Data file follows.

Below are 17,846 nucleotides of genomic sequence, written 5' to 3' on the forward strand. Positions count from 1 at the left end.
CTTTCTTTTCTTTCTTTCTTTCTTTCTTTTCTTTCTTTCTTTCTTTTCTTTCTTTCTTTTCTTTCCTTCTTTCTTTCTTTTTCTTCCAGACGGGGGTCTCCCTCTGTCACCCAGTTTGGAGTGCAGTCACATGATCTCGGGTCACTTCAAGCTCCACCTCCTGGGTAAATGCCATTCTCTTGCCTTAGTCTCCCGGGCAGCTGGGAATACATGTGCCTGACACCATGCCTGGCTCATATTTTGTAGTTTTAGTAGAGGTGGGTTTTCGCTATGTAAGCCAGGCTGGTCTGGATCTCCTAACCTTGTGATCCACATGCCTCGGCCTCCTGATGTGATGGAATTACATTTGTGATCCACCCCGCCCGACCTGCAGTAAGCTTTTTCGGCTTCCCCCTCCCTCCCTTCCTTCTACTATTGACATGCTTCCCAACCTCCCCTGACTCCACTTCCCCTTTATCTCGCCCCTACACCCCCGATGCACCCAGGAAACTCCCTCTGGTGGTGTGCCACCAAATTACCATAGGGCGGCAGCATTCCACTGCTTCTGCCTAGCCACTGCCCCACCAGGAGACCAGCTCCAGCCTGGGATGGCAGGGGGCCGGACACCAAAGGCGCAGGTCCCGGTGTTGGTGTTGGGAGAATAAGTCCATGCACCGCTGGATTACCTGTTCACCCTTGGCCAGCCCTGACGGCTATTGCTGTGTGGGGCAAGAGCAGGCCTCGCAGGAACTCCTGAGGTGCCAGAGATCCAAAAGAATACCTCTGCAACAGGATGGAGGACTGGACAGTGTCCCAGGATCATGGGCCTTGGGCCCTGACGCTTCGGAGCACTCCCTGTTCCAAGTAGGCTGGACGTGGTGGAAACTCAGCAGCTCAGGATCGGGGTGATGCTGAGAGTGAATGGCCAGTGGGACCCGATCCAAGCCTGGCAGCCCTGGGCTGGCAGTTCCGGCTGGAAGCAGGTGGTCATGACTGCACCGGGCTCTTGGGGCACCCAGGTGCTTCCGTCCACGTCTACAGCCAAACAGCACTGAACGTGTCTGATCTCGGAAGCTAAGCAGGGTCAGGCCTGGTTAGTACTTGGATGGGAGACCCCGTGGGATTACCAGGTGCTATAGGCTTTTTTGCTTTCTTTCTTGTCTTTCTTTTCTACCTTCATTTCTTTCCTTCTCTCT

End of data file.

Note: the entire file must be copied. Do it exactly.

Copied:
Below are 17,846 nucleotides of genomic sequence, written 5' to 3' on the forward strand. Positions count from 1 at the left end.
CTTTCTTTTCTTTCTTTCTTTCTTTCTTTTCTTTCTTTCTTTCTTTTCTTTCTTTCTTTTCTTTCCTTCTTTCTTTCTTTTTCTTCCAGACGGGGGTCTCCCTCTGTCACCCAGTTTGGAGTGCAGTCACATGATCTCGGGTCACTTCAAGCTCCACCTCCTGGGTAAATGCCATTCTCTTGCCTTAGTCTCCCGGGCAGCTGGGAATACATGTGCCTGACACCATGCCTGGCTCATATTTTGTAGTTTTAGTAGAGGTGGGTTTTCGCTATGTAAGCCAGGCTGGTCTGGATCTCCTAACCTTGTGATCCACATGCCTCGGCCTCCTGATGTGATGGAATTACATTTGTGATCCACCCCGCCCGACCTGCAGTAAGCTTTTTCGGCTTCCCCCTCCCTCCCTTCCTTCTACTATTGACATGCTTCCCAACCTCCCCTGACTCCACTTCCCCTTTATCTCGCCCCTACACCCCCGATGCACCCAGGAAACTCCCTCTGGTGGTGTGCCACCAAATTACCATAGGGCGGCAGCATTCCACTGCTTCTGCCTAGCCACTGCCCCACCAGGAGACCAGCTCCAGCCTGGGATGGCAGGGGGCCGGACACCAAAGGCGCAGGTCCCGGTGTTGGTGTTGGGAGAATAAGTCCATGCACCGCTGGATTACCTGTTCACCCTTGGCCAGCCCTGACGGCTATTGCTGTGTGGGGCAAGAGCAGGCCTCGCAGGAACTCCTGAGGTGCCAGAGATCCAAAAGAATACCTCTGCAACAGGATGGAGGACTGGACAGTGTCCCAGGATCATGGGCCTTGGGCCCTGACGCTTCGGAGCACTCCCTGTTCCAAGTAGGCTGGACGTGGTGGAAACTCAGCAGCTCAGGATCGGGGTGATGCTGAGAGTGAATGGCCAGTGGGACCCGATCCAAGCCTGGCAGCCCTGGGCTGGCAGTTCCGGCTGGAAGCAGGTGGTCATGACTGCACCGGGCTCTTGGGGCACCCAGGTGCTTCCGTCCACGTCTACAGCCAAACAGCACTGAACGTGTCTGATCTCGGAAGCTAAGCAGGGTCAGGCCTGGTTAGTACTTGGATGGGAGACCCCGTGGGATTACCAGGTGCTATAGGCTTTTTTGCTTTCTTTCTTGTCTTTCTTTTCTACCTTCATTTCTTTCCTTCTCTCT